There are reasons why schools are starting back a little later this yearPublished 6:00am Saturday, August 18, 2012
Alabama schools start back next week. If it seems a little later than usual, that is because it is.
A bill was passed during the last legislative session that says — for the next two years — schools cannot open more than 10 days before Labor Day.
This year, the date lands on Aug. 20.
The reason for a later start date is money.
In this hardscrabble time when budgets have been cut for several years in a row, everything comes down to finding money for our schools.
Delaying the school start does two positive things.
First, the extended break lengthens the summer tourism season, which is crucial to Alabama’s economy and accounts for almost 10 percent of the state’s economic activity.
School funding comes primarily from state income and sales taxes, making up the majority of every local school budget.
When state tourism is doing well, the jobs it supports and spending it generates directly benefits education.
Delaying the school start date is estimated to bring an additional $22 million for the Education Trust Fund through increased tourism.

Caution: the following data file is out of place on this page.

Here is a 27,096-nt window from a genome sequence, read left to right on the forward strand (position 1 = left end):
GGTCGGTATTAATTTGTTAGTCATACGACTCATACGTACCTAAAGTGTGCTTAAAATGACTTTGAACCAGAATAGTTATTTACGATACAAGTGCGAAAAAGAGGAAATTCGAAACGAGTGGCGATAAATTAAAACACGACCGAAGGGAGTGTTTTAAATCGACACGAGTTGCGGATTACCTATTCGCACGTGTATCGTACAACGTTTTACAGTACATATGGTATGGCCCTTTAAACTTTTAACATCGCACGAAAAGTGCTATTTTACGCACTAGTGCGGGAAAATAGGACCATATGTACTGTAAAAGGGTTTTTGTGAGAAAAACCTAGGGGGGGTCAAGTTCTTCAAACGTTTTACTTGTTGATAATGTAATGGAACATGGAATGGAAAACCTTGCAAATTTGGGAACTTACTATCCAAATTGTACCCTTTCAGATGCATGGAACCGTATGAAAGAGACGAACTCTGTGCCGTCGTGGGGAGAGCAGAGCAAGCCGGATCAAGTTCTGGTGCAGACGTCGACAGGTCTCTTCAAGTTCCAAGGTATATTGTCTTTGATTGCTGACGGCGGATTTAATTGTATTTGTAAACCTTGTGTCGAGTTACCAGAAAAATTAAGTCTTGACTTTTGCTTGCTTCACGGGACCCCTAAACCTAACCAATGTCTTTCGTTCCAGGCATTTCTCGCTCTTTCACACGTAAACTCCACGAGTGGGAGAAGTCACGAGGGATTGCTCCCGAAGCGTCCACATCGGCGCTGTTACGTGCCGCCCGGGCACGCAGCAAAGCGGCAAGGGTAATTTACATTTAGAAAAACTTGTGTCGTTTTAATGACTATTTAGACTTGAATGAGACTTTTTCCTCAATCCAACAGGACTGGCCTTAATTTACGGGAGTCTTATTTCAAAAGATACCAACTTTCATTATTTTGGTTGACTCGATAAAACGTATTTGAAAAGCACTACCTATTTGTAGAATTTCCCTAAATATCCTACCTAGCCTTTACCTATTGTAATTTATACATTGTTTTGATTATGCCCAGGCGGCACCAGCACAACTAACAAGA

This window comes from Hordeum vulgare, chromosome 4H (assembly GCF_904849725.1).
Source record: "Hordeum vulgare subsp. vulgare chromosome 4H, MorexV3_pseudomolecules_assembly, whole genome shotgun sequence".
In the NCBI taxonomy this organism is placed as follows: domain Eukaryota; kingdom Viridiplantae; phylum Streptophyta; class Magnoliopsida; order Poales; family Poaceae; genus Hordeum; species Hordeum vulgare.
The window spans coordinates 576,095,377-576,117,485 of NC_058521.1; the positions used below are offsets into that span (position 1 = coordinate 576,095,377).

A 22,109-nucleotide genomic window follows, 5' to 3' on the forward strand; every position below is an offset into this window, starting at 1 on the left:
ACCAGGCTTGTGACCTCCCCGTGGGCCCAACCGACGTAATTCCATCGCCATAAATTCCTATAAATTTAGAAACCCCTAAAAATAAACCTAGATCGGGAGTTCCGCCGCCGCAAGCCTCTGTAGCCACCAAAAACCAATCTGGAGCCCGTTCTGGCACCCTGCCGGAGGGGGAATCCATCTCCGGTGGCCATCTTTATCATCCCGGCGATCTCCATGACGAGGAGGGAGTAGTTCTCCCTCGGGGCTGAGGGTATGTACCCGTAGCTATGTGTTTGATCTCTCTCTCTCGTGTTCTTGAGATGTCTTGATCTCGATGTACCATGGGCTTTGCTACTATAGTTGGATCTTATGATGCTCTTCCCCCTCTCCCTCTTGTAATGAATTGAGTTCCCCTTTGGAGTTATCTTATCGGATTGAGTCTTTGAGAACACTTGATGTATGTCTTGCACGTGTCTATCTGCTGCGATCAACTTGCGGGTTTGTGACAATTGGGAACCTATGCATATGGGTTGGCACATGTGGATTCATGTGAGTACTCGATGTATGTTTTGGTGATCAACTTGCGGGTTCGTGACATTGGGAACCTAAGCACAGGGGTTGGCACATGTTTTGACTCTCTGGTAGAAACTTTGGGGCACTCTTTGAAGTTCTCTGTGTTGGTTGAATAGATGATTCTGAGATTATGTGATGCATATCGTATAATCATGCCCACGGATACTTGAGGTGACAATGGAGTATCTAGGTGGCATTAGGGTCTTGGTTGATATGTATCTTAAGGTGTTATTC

The second impact is energy savings. The school start delay does not impact the length of the school year — most school calendars will now simply run later into May or truncate fall breaks.
It is certainly less expensive to cool a building in May than August, and the reduction in energy costs for schools is estimated to be in the millions.
But the main driving force for an early start has been the all-important standardized tests.
Local school officials want to get as much class time in before children have to sit down and fill in the bubbles on those tests.
State officials have now moved back when those tests will be taken to accommodate the later start date.
But pushing the school start date back can also have a negative impact on students’ “learning loss” — a term to describe what kids forget during the break.
There are ways to combat learning loss.
Many schools send home a book list for the summer to encourage kids to read for at least a little while during vacation.
There are also summer programs that are geared to keep the learning process going.
Wherever students are academically, once school begins it is certain Alabama teachers will work hard to get them up to where they need to be.
There is at least a little more help for teachers.
For the first time in years there is some classroom supply money — not as much as they need — but some nonetheless.
Also for the first time in years there were no teacher layoffs within the state school budget, so class sizes will remain the same overall.
The slight improvement in budgets is attributed in part to the calendar change. Since we are spending so much less on education than we did five years ago, every little bit is needed.
Schools start next week. Let’s hope for a great school year.
Johnny Mack Morrow is a state representative for Franklin County. His column appears each week.